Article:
- Sir Kenneth Clark claimed that Leonardo’s art was “a symbolic language of something [spiritual] within him that already existed.”
- Since Leonardo, many artists tried and failed to design an improved version of the Vitruvian Man. For example, Cesare Cesariano version adds a grid to a drawing of exaggerated proportions – with larger hands and feet and a smaller head -, which enhances the fact that the human body cannot be mathematically confined to an even grid.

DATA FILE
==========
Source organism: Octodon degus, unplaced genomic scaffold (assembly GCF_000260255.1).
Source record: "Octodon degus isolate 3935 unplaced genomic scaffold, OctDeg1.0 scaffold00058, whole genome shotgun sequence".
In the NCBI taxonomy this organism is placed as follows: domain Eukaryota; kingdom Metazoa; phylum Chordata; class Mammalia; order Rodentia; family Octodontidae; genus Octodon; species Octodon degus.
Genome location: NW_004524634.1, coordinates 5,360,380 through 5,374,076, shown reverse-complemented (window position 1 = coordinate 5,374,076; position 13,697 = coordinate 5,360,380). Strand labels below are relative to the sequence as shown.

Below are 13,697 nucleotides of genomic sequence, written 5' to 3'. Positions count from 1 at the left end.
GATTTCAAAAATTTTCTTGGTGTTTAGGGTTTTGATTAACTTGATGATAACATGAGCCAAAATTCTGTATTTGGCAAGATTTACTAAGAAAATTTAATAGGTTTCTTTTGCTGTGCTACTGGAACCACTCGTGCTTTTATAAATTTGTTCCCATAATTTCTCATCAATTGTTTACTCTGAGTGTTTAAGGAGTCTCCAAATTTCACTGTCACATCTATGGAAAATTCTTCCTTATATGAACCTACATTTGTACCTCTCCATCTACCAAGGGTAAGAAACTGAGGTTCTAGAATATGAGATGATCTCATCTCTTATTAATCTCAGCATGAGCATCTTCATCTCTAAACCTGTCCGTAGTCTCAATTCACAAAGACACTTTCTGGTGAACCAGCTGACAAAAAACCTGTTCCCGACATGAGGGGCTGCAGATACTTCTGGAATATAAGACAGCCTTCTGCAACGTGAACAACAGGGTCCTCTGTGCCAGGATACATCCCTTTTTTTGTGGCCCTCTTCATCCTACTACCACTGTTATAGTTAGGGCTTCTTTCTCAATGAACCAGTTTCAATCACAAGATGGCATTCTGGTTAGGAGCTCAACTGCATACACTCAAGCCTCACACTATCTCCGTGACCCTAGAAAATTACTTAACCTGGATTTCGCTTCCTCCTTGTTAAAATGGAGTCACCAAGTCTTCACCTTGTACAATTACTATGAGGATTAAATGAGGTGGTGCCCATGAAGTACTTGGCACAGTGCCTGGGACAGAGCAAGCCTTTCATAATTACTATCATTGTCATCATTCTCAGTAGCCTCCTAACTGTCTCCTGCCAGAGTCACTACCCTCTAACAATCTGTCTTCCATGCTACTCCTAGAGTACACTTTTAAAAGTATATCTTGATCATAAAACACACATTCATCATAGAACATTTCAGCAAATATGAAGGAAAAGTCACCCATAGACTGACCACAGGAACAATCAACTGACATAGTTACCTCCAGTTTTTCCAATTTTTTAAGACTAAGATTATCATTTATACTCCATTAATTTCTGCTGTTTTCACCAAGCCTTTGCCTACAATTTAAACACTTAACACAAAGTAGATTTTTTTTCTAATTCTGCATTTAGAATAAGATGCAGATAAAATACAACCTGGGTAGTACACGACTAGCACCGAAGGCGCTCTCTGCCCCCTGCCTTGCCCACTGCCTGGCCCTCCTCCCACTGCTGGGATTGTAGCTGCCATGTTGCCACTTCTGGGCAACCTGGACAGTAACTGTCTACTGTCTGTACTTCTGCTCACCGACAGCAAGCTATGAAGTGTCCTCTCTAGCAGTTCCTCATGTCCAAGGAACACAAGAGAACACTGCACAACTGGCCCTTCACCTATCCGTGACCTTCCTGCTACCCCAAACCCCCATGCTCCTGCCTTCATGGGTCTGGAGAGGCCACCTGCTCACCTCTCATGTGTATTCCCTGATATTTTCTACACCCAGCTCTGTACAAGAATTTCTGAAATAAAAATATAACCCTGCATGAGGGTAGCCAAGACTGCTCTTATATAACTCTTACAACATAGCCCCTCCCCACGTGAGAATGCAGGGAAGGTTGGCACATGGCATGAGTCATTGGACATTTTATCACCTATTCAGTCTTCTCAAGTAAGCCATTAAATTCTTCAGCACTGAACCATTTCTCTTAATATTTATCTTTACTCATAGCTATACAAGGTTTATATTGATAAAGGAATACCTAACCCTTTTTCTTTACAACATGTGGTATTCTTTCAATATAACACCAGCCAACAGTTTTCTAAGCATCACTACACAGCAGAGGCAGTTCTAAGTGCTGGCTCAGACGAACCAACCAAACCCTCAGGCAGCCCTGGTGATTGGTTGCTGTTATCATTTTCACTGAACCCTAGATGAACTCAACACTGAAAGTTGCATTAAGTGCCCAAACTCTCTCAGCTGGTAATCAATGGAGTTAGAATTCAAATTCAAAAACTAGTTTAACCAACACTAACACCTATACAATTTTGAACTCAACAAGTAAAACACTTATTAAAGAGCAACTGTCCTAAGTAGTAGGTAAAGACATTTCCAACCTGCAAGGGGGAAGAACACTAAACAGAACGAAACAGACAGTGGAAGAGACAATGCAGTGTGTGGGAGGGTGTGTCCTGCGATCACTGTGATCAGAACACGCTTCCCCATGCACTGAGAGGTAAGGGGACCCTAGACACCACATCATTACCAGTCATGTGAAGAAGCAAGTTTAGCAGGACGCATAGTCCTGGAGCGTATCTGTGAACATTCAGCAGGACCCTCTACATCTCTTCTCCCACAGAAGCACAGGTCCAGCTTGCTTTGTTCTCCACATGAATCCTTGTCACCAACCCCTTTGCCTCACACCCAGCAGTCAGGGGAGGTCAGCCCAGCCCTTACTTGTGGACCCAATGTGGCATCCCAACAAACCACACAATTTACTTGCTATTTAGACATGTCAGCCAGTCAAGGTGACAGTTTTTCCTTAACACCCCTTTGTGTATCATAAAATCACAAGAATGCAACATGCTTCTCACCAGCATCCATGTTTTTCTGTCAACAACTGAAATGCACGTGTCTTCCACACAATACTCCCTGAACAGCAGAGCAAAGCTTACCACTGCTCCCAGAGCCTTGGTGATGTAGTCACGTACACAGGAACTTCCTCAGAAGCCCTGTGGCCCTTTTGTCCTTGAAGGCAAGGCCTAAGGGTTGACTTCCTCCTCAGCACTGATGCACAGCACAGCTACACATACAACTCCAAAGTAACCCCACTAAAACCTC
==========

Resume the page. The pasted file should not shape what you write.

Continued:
- Francesco di Giorgio Martini had attempted to draw a Vitruvian Man a decade earlier.
- Some evidence suggests that Giacomo Andrea de Farrara collaborated with da Vinci in the creation of the Vitruvian Man, as some scholars point out.
- Due to its fragile quality, the drawing is not displayed to the public very often, and it is continuously monitored and always protected from direct light. However, the Vitruvian Man was displayed in an eight week exhibition commemorating the 500th anniversary of Leonardo’s death, in December 2019, in the Louvre Museum, even though the move was highly contested for its fragile nature.